And there they go, those big yellow buses, back and forth across this Conch Republic, painted just the same shade of bilious yellow as school buses everywhere else in this massive country.

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Key West Library At Dusk

This is the oldest public library in Florida and despite or perhaps because of it's age it is extremely vibrant and active.

At their website you can see how many very modern services are offered by the low pink building on Fleming at Elizabeth Streets.

Monroe County Library has public computers available but it also broadcasts a county wi-fi signal which means you will frequently find people sitting on the steps at all hours busy getting on line.

It's a popular place and I find it a fine refuge when I am in town with time on my hands. This is also one of those places that offers a free public toilet...! Even if you are illiterate that is worth knowing in a tourist town that guards it's toilets jealously 'for customers only.'

As I am an old fashioned soul in many respects I do enjoy the books especially the Florida section and tomes on the history of this historic city. Of course this is a county wide facility so the are many other libraries scattered through the islands. The only other branches I have used are Big Pine and Marathon, but they extend all the way up the chain of course.

I guard my library card as carefully as any identification card in my wallet.

If you want to learn more about the trials and tribulations of a circulation clerk (not a librarian) in a public library, in this instance in Denver check out this very readable blog:
Danette In Denver

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Key Lime Harvest

My Key Lime bush is full of limes and there is only so much tonic one can flavor with the tart little fruit. My wife, a woman of many gifts is unhappily not a baker so Key Lime Pie is out of reach but she is an inventive cook so she figured on treating the limes another way.

Using her handy dandy Mexican citrus press, purchased years ago on a trip south of the Rio Bravo, she squeezed the juice into an ice tray. Now if we need to deploy key limes out of season all we have to do is fish around in the freezer.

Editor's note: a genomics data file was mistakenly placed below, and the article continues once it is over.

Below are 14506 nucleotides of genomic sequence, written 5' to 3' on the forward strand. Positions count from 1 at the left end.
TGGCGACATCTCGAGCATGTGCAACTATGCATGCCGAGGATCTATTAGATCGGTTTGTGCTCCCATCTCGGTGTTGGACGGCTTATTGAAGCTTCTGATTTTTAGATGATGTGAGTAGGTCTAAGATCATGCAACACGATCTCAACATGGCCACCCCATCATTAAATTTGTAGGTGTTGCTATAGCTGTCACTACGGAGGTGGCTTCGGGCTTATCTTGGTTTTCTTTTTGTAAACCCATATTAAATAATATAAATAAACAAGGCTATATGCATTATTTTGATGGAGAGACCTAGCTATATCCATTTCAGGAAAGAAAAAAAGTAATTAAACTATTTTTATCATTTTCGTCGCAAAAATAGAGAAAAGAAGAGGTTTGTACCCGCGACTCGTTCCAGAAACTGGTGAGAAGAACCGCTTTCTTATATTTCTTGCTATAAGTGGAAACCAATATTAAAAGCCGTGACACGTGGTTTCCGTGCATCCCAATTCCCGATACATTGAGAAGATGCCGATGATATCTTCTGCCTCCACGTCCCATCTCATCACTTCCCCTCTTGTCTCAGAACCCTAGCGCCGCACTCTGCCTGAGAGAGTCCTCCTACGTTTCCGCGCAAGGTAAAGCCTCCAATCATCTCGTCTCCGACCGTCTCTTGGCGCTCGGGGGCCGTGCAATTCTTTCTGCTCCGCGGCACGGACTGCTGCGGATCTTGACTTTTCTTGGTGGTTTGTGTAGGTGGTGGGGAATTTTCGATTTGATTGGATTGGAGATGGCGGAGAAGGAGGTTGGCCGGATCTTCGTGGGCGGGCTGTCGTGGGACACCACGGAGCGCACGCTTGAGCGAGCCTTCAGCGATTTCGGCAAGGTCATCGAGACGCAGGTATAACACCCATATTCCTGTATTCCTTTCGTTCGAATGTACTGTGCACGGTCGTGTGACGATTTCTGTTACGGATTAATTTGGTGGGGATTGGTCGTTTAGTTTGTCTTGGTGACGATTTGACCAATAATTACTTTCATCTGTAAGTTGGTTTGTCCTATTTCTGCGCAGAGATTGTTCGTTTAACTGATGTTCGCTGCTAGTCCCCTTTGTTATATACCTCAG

It was, let's face it, a massacre of fruit.

But that was not torture enough for the native Keys' fruit. The skin is as intense as the rest of the fruit, peculiarly adapted to a region of poor soil and sporadic rain and lots of salt. Key Lime zest is equally well flavored.

Our little bush has been producing like crazy and the round yellow balls sit on the counter, as decorative as the Italian Deruta bowl in which they sit.

They grow like tiny acorns budding everywhere after the yellow and white flowers bloom and die.

By the time they are properly yellow they are ripe for picking. left unmolested they will simply fall to the ground where they remain fresh and usable until brown spots start to appear and indicate the fruit is now rotting from the inside out.

As you can judge by comparison with the tip of my index finger the fruit is as small as a quarter in diameter but it packs lots of citrus flavor.

And the modest prickly bush with a little fertilizer (I use Milorganite for simplicity) and a soaking watering every few days will churn out fruit with no apparent problem. Summer by contrast is the dormant period this far south.